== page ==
you wish, bake until done and print. As I indicated, if you print
the full sized image the difference may be slight. But if it's a
cropped portion that you print, the difference should be obvious.
Loupe not needed!

 
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David J Taylor
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      07-01-2008
ASAAR wrote:
[]
> I completely understood that you weren't pixel peeping and in some
> cases binning might be preferable. From what I could see, though,
> the binning might be more of an advantage for the pixel peepers,
> since it seems to really be good at hiding, or smoothing out noise -
> unfortunately losing a tremendous amount of detail in the process.


That I don't agree with - it seemed to me that there was more colour
detail in the binned images, and that operating the small sensor at such
ISOs with noise cleaning lost too much.

> Did you actually look at the images? The one from the FZ50 at ISO
> 3200 that I described (at the link provided by Mark Thomas) *was*
> binned. At least it didn't turn out as bad as the really atrocious,
> similarly binned photo from the Casio EX-Z1000. If you want to try
> your test, almost everything is supplied. Save the ISO 3200 images
> for the FZ50 and F30, add some spice from your favorite editor if
> you wish, bake until done and print. As I indicated, if you print
> the full sized image the difference may be slight. But if it's a
> cropped portion that you print, the difference should be obvious.
> Loupe not needed!


Yes, it was inspection of the images which made me wonder what a full-size
print mught be like. I was thinking of full-size images, not cropped,
i.e. 2.5MP for a 6x4-inch or 7x5-inch print. I don't the time at the
moment to check this myself. Yes, the Casio looked to be binning too many
pixels!

Of course, no matter how you try to fix-up the small-sensor images, they
will not be anything like as good as those from a full-frame or crop-frame
35mm camera (DSLR or otherwise), so as soon as someone says "low-light",
the DSLR would spring to mind as the obvious solution.

Cheers,
David


 
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John Sheehy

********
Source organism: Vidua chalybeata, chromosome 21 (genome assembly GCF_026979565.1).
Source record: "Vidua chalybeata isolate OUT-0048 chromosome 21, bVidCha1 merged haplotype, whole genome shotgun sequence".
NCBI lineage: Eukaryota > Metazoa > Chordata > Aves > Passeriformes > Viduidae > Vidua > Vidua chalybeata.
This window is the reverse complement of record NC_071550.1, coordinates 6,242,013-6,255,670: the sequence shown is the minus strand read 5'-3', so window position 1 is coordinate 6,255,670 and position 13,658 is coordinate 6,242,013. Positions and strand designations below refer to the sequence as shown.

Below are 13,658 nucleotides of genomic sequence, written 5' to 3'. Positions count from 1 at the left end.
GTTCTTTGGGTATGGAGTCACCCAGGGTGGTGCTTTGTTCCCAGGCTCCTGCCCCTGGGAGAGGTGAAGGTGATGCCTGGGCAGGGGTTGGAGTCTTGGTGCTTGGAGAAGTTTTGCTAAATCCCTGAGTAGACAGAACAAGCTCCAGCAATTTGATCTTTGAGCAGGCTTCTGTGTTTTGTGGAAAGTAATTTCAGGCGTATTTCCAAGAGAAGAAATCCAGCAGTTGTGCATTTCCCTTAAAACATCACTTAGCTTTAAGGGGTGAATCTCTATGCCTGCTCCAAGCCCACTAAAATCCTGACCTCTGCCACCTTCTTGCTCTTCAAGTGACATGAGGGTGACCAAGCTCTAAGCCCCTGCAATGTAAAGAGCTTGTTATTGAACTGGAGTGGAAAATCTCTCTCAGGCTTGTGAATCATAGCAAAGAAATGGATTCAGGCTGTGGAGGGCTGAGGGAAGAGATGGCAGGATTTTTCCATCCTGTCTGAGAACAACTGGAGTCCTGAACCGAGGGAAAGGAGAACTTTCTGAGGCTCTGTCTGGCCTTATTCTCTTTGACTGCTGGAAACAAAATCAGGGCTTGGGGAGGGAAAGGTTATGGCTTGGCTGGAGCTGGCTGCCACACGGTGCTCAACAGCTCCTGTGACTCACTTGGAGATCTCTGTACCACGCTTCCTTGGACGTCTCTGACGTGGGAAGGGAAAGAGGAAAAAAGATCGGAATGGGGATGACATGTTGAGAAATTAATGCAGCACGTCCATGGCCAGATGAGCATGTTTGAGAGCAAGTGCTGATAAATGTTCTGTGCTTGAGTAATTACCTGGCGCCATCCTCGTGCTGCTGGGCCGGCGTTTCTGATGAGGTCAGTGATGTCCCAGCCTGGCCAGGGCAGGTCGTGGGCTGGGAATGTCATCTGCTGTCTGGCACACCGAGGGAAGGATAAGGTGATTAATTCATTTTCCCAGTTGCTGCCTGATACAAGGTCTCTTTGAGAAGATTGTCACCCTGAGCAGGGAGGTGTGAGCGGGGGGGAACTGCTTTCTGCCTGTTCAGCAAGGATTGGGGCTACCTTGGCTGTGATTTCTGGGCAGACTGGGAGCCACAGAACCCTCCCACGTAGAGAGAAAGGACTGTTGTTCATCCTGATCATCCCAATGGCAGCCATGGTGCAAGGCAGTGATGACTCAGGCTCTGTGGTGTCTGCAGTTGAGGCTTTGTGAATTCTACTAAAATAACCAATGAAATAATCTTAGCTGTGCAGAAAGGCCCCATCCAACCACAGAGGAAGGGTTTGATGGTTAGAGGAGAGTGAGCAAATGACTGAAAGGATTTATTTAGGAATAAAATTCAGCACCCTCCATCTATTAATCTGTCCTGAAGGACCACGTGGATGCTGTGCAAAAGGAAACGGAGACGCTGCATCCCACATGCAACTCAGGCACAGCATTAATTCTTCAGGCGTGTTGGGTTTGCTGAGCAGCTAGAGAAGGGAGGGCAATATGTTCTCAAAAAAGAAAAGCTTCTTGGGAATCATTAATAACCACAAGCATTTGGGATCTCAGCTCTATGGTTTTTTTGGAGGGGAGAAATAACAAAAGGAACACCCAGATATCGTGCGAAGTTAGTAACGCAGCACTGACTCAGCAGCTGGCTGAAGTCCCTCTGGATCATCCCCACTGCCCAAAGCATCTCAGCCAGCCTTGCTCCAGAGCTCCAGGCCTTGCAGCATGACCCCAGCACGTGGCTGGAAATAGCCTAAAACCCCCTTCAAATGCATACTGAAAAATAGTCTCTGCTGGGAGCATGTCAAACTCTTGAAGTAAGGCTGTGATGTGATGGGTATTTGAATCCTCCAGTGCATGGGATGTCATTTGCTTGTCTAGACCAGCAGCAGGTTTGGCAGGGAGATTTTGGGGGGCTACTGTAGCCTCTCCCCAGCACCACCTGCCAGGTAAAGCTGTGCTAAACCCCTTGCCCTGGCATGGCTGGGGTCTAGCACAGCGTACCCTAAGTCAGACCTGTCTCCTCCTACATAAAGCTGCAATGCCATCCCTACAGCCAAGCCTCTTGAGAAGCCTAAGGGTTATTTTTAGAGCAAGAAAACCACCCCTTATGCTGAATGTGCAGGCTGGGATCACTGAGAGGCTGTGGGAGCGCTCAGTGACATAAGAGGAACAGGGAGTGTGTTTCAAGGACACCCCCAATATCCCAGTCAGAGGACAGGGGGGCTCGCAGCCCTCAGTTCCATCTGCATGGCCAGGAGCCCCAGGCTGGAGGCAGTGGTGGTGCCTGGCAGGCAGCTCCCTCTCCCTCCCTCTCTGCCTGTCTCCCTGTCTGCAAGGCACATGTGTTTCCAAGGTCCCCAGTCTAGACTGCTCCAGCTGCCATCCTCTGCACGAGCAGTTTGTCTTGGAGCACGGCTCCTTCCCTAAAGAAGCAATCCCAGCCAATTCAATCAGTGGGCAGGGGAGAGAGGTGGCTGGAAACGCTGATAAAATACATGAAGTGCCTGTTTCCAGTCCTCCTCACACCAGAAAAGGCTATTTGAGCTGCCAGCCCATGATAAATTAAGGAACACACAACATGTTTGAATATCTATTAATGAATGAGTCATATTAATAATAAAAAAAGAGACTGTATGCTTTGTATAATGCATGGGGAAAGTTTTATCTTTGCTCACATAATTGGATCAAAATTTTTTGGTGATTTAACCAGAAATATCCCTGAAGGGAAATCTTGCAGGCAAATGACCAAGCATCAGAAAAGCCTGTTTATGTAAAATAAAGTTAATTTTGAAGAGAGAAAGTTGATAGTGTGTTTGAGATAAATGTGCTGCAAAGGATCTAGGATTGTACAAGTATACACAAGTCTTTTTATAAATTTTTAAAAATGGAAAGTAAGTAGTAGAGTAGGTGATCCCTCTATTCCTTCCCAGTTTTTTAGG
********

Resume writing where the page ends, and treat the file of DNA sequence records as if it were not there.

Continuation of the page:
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      07-10-2008
ASAAR <(E-Mail Removed)> wrote in
news:(E-Mail Removed):

> On Mon, 30 Jun 2008 00:35:47 GMT, John Sheehy wrote:
>
>> The day I bought the FZ50, I almost bought the 6MP Fuji (6500, I
>> believe) which had RAW (I went with the FZ50 because of the legendary
>> lens).

>
> OK so far.
>
>> It turns out they both have similar pixel read noise, but the FZ50
>> collects more photons in each of its 10M pixels than the 6500 does
>> in each of its 6M.


> How so? The FZ50 has a 1/1.8" sensor and the S6000/S6500 has a
> larger 1/1.7" sensor. If the larger sensor has fewer pixels, then
> those pixels/sensels must be much larger than those in the FZ50's
> sensor. Unless each of the Fuji's sensels is really tiny, and each
> one is surrounded by a lot of unused, wasted space.


Something like that must be going on. The sensor in the 6500 saturates
at about 3200 photons at ISO 100. 4800 for the FZ50.

>> This is the same 6MP sensor in the "legendary" F31.


> Legendary it may be, but it's not the camera that DPReview
> compared in its "legendary" high ISO/low noise comparison. That one
> was the F30, but close enough. At least for the moment you've
> abandoned your familiar "cartoon-like noise reduction" rant, which
> you've used before when you didn't want to admit that the F30 could
> possibly have low noise at high ISO as well as more detail than all
> but the DSLR in DPReview's test.


I never said that the Fuji NR didn't leave a lot of edge detail. That's